P3 – Self-replication

How systems capable of replicating nucleobase sequences have emerged remains shrouded in mystery. Using a combination of coarse-grained simulations and experimental work we aim to explore a new pathway to nucleobase-containing replicators which, unlike previous approaches, starts with simple building blocks containing only a single nucleobase. Preliminary results have confirmed that, through a process of auto-catalytic assembly-driven self-replication, stacks of rings can be obtained that display nucleobases on their periphery. The aim is now to devise strategies that result in the transfer of the information contained in the sequence of nucleobases along the stack, from existing stacks to newly forming ones. Subjecting these out-of-equilibrium systems to a regime in which replication and replicator destruction occur simultaneously, while replicators can mutate at the same time, should result in Darwinian-type evolution of the nucleobase-containing replicators.

J. Chen., K.-Y. Chen, G. T. Carroll, B. L. Feringa, Chem. Commun. 2014, 50, 12641-12644. Q. Zhou, J. Chen, Y. Luan, P. A. Vainikka, S. Thallmair, S. J. Marrink, B. L. Feringa, P. van Rijn, Sci. Adv. 2020, 6, eaay2756.

PhD-project 3a: Nucleobase-driven synthetic self-replication: experiments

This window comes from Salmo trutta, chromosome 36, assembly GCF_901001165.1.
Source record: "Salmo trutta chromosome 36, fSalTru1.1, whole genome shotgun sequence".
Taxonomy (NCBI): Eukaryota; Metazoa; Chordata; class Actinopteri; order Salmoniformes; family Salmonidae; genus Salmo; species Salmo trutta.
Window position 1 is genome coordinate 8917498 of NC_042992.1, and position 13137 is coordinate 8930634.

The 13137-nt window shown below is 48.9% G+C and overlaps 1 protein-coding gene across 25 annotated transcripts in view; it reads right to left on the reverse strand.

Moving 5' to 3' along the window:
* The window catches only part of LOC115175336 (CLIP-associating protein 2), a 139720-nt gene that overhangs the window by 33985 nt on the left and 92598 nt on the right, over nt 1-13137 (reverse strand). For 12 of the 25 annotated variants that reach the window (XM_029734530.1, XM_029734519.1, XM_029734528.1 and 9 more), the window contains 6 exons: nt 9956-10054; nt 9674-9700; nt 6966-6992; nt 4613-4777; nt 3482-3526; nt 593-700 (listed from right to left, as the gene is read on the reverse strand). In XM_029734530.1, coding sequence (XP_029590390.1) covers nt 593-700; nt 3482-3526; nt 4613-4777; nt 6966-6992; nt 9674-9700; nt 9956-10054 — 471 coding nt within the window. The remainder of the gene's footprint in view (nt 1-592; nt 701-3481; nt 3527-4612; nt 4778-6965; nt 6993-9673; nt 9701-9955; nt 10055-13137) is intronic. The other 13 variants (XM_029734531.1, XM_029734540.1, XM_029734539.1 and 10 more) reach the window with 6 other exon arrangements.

PhD student: Marc Geerts
Supervisors: Otto / Van der Wel 


The aim is to synthesise new building blocks consisting of a dimercaptobenzene connected to a nucleobase through a linker. Oxidation of the thiols to disulfides results in the formation of rings composed of multiple building blocks, which can subsequently self-assemble into stacks capable of assembly-driven self-replication through stack-elongation and fragmentation. By mixing different building blocks and varying them in terms of length, rigidity, and hydrophobicity, we aim to identify what design factors are critical for obtaining stacks which can transfer the information contained within the nucleobase sequence to newly forming stacks through base-pairing. The composition of rings within a stack will be determined using ultraperformance liquid chromatography-mass spectrometry, whereas the stack-structure and inter-stack interactions will be characterized using spectroscopic and microscopic techniques. These observations will be combined with and compared to computational models of this system. See project 3b.

Q. Zhou, J. Chen, Y. Luan, P. A. Vainikka, S. Thallmair, S. J. Marrink, B. L. Feringa, P. van Rijn, Sci. Adv. 2020, 6, eaay2756.

PhD-project 3b: Nucleobase-driven synthetic self-replication: computational modelling

PhD student: Mark van der Klok
Supervisors: Onck / Otto


The aim of this project is to assist the development of new nucleobase-containing self-replicators, by computationally studying their structure, nucleobase accessibility and self-assembly. By performing a detailed analysis we try to understand the underlying mechanisms and interactions and to correlate simulation readouts with replication propensity.


We use molecular dynamics simulations to study the self-replicators, their fiber structure and their self-assembly process. To study fiber structures at shorter length scales, we use simulations at the atomistic scale. Additionally, we work on larger-scale simulations using our newly-developed 4-bead-per-aminoacid (4BPA) coarse-grained force field.